English speakers fail to realize that the older use of “Thee” and “thou” in addressing God is the familiar, like “tu.” If you look at a King James edition with the dedication in the front to King James, you’ll notice that the king is addressed as “Your majesty.” The familiar pronoun was traditionally used for God, close friends, children and animals. But through the perversity of time, the familiar came to feel quite formal and people insisted that God had to be addressed only by what they thought was a “formal” Thee, thus misusing the English language and the nature of our relationship with God.

  9. LI says

    In my language (Romanian) we use also “Tu” for God, and the difference is even more outstanding and refreshing because the formal “you” is not acquired by using the plural as in Russian or French (or Mexican Spanish?), but with a word that literally means “your lordship/ladyship” and where I grew up children are not allowed to address their parents or their elders with “tu”, but with a softer formal pronoun, reserved for extended family and neighbours (it’s rather complicated at first sight, but it helps in holding in place a sort of hierarchy and knowing your place in it).

  10. Greg says

    Veneration of matter is not worship. The idea that a tree or spring might be sanctified is a Christian intuition. I am not sure this is all that different than taking water from a spring where the Kursk root icon was found. Maybe there is something wrong on this instance, I don’t know since I wasn’t there and the priest seemed concerned, but based on what little the video shows it is impossible to say.

  11. LI says

    Greg, I’m not saying there are no objects with healing power received from God or saints, but these are just some poor trees. The people are chewing their bark for good health (because everybody does it) never minding the health of the tree itself. One tree was already killed because people dug up and peeled its roots, the second one they were at didn’t look too happy. Is this Christian (intuition)?
    Forgive me if I offend your veneration, but I’d rather pray at St. Nicholas whose icon they were following for good health and salvation of my soul, as the priest advised them.
    As Fr. Hopko quoted one of his friends, “We believe in the Father, the Son and the Holy Spirit, not the Mechanic, the Magician and the Fairy Godmother”.

  12. Michael Bauman says

    The real one storey approach is to approach all of creation with profound reverence understanding that all can be imbued with divine presence. That precludes the wholesale destruction of any part of the creation simply for one’s own benefit. Superstition, animism and sympathetic magic is profoundly two storey, IMO, as there is an inherent dualism is such practices and beliefs.

    The Incarnation made actual reverence much more existential and present but it is not just a Christian intuition. Many traditional tribal cultures have just that intuition at the heart of their understanding of creation and our place in it. That is one of the reasons that the Russian Orthodox missionaries to Alaska were so welcome.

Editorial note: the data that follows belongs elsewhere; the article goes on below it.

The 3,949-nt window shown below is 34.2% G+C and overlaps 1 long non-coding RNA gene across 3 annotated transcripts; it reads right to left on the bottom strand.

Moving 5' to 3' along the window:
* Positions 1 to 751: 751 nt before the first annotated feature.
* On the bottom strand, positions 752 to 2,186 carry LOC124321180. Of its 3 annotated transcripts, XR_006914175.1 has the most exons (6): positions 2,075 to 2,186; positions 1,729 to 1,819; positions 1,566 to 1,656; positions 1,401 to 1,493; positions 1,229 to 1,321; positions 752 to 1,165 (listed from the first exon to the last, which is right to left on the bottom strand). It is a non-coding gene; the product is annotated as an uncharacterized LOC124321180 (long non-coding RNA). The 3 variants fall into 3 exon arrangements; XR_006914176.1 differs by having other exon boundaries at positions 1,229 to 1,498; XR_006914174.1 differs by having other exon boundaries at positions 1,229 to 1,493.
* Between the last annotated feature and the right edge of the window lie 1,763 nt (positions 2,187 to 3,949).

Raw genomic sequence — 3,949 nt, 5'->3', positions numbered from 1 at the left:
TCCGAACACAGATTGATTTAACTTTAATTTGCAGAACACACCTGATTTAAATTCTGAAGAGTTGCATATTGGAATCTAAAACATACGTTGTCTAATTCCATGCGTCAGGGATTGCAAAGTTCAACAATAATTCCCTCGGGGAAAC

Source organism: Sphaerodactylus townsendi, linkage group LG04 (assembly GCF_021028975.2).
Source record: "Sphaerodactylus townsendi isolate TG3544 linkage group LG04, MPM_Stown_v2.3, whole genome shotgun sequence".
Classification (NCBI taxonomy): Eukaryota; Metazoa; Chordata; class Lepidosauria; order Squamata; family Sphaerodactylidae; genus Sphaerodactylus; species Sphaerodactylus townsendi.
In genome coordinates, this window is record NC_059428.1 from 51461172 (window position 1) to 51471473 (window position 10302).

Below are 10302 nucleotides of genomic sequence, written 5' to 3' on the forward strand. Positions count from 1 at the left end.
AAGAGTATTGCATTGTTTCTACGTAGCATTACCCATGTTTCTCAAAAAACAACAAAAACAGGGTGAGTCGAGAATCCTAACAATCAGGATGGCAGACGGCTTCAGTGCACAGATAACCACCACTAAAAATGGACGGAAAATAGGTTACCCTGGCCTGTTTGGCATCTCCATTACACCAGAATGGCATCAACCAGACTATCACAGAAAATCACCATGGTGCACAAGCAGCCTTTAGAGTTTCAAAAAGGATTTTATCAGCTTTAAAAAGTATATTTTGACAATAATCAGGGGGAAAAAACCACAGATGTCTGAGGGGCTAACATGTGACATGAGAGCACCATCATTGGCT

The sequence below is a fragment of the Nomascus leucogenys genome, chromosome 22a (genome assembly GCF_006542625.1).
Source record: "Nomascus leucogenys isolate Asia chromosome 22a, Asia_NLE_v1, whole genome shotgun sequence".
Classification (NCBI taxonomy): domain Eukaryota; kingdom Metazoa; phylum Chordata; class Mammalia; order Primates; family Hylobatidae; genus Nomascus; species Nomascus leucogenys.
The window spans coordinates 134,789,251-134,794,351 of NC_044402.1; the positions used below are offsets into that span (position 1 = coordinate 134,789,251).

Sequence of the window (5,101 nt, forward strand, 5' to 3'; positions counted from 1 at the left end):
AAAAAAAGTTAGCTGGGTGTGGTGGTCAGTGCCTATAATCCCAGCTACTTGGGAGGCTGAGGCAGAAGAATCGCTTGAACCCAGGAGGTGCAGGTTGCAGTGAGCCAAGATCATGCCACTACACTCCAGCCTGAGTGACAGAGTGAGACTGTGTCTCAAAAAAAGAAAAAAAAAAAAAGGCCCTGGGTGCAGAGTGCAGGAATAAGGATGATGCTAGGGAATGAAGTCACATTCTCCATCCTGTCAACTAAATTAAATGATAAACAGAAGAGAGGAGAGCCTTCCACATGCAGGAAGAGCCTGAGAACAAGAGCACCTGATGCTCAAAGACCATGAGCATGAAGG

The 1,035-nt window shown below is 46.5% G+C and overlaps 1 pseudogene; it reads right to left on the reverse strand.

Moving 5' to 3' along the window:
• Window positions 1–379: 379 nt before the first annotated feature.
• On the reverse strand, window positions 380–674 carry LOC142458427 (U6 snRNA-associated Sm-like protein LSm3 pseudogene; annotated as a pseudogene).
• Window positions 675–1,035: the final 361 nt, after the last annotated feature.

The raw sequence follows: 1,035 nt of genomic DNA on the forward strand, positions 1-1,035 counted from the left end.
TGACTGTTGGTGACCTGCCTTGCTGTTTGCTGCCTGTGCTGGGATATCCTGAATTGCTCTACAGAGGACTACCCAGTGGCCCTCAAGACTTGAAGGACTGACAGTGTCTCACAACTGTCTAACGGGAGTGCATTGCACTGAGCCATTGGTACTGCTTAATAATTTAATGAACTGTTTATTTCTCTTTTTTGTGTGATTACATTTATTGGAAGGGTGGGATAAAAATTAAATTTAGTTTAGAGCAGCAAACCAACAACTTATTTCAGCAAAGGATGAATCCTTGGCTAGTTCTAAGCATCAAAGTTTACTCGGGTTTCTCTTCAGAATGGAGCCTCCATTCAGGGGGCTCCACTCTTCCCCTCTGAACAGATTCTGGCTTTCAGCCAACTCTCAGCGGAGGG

13. Lena says

    Little thought on the subject of trees and folk superstition:
    Before revolution Russia was overwhelmingly peasant country and majority of peasants were identifying themselves as orthodox Christians, for centuries the very fabric of everyday life was permeated with faith. The word “peasant” in Russian is “крестьянин” which is little bit changed “Christian” (христианин in Russian). Culture of village, ways of life became scaffolding filled with true faith. As Father Stephen mentioned it was thoroughly one-storey world. After revolution with persecution and death of many believers in many places the living faith was washed out only scaffolding remained. It helped to keep memory of faith and secret pride and in soviet times it was at least keeping alive curiosity and hunger for truth. Those superstitions are remnants of old scaffoldings which for modern people’s ancestors were filled with faith in God Who fills all creation. (I’m not trying to say, that they actually venerated those trees). It fells to modern people to learn and reclaim again true Orthodox faith, to fill everyday life with it and build new cultural scaffoldings but it’s long and by all means not an easy process. The most encouraging thought is that it’s happening. I also couldn’t help it but notice that majority of pilgrims in the video are villagers or people from small towns, it’s very likely most of them have peasant roots too. (I apologize in advance if it sound cumbersome, as you can see English is my second language.)

  14. fatherstephen says

    Lena,
    Very helpful observations. It is fascinating to me, to see events such as this that are clearly there because the “scaffolding” (good image) remained, despite 70 years of oppression.

    Here in America, we are centuries removed from such scaffolding. But, I grew up with parents who would have been of “peasant stock” in Russia. They grew up on farms, in a thoroughly Protestant (Baptist) culture. But how they thought of trees, roots, herbs, for example, differed greatly from the average secular view. My parents were convinced that “God had put everything necessary for our health and healing in nature.” They paid attention to herbs, etc. (not in any way to the extent this is done in Russia). But it represented a sense they had about nature, and a kind of reverence for it.